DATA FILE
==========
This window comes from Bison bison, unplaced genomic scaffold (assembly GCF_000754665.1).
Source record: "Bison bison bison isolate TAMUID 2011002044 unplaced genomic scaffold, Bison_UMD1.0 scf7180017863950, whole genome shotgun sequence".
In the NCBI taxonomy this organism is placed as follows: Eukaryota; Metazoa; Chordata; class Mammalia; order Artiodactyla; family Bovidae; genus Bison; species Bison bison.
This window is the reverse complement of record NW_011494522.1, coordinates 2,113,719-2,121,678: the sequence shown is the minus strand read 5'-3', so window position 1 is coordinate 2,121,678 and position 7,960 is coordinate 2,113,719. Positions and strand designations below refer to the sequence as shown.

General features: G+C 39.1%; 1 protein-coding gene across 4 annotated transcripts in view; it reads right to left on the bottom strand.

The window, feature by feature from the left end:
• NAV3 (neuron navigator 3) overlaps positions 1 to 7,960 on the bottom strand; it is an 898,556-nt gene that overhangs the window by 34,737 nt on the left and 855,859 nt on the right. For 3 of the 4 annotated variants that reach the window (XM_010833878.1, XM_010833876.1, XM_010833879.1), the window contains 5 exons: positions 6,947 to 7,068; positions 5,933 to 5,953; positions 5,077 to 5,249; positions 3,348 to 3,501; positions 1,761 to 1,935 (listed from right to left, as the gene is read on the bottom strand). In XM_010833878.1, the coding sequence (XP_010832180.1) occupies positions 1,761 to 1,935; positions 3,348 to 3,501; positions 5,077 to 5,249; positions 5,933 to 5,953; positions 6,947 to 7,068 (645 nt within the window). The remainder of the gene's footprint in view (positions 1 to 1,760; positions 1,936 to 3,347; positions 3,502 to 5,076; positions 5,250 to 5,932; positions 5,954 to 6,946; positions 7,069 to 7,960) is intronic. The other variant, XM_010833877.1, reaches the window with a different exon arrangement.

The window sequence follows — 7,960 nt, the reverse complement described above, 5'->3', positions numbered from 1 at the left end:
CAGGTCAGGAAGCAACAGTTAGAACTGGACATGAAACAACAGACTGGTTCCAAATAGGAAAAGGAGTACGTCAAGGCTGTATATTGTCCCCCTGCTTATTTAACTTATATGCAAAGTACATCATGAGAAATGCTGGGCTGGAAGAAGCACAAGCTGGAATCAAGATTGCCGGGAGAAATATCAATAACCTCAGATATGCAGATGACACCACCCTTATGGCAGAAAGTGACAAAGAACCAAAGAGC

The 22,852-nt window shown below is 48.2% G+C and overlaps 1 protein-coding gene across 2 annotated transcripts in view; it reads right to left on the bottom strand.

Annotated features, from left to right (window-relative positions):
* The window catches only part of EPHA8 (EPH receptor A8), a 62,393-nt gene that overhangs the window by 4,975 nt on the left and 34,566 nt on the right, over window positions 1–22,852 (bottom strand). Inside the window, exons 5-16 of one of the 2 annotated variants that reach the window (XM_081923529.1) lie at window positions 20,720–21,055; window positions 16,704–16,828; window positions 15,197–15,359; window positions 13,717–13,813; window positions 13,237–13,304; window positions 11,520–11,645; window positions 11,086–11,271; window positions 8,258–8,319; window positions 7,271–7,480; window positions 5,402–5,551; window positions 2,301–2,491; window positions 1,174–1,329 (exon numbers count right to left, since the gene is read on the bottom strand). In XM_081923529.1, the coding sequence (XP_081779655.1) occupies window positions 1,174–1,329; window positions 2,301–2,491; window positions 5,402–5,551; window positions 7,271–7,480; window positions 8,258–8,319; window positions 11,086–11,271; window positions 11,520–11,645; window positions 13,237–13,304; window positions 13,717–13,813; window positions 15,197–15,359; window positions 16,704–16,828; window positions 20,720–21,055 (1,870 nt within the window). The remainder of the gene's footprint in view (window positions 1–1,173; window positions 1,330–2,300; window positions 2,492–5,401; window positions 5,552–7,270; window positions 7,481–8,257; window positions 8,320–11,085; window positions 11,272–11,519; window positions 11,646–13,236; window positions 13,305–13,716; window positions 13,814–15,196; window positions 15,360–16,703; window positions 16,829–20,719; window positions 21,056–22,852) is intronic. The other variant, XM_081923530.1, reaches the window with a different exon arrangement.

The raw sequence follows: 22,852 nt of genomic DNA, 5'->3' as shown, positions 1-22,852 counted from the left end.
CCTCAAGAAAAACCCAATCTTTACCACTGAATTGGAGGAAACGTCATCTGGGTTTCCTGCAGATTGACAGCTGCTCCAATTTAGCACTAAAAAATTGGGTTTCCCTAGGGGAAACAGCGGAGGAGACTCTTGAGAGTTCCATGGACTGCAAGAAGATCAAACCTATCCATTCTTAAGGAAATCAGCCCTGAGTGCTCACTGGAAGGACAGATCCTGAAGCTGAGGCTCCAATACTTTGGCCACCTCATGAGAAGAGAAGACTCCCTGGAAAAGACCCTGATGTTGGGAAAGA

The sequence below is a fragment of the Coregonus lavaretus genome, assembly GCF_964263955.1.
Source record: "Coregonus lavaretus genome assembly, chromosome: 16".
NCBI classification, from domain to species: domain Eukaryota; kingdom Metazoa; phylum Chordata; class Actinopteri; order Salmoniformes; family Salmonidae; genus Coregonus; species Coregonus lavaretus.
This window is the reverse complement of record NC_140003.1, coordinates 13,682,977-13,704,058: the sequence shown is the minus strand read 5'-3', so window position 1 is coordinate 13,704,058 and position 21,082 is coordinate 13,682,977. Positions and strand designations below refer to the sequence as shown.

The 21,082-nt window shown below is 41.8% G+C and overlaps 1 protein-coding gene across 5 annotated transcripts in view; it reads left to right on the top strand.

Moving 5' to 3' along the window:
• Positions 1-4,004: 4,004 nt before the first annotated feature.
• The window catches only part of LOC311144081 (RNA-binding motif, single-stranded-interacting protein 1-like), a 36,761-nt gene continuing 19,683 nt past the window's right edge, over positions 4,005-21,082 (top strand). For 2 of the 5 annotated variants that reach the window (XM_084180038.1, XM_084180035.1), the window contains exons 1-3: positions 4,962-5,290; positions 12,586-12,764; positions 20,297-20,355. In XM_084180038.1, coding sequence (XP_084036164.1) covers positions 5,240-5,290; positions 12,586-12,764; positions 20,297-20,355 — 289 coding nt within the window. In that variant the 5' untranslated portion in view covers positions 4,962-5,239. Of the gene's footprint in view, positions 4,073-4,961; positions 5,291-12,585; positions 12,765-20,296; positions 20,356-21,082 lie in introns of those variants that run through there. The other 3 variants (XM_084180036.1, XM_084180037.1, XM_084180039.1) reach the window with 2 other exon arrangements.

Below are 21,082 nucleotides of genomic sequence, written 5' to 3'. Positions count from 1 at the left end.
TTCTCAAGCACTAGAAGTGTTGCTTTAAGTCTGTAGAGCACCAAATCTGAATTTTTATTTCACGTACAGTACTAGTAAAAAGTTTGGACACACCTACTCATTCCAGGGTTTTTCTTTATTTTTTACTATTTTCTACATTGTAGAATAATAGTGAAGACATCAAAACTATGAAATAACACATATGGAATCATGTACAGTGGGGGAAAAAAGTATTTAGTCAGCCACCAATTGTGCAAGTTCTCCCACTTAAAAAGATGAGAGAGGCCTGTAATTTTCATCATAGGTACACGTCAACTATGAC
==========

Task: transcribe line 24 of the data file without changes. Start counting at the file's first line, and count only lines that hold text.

TTCTCAAGCACTAGAAGTGTTGCTTTAAGTCTGTAGAGCACCAAATCTGAATTTTTATTTCACGTACAGTACTAGTAAAAAGTTTGGACACACCTACTCATTCCAGGGTTTTTCTTTATTTTTTACTATTTTCTACATTGTAGAATAATAGTGAAGACATCAAAACTATGAAATAACACATATGGAATCATGTACAGTGGGGGAAAAAAGTATTTAGTCAGCCACCAATTGTGCAAGTTCTCCCACTTAAAAAGATGAGAGAGGCCTGTAATTTTCATCATAGGTACACGTCAACTATGAC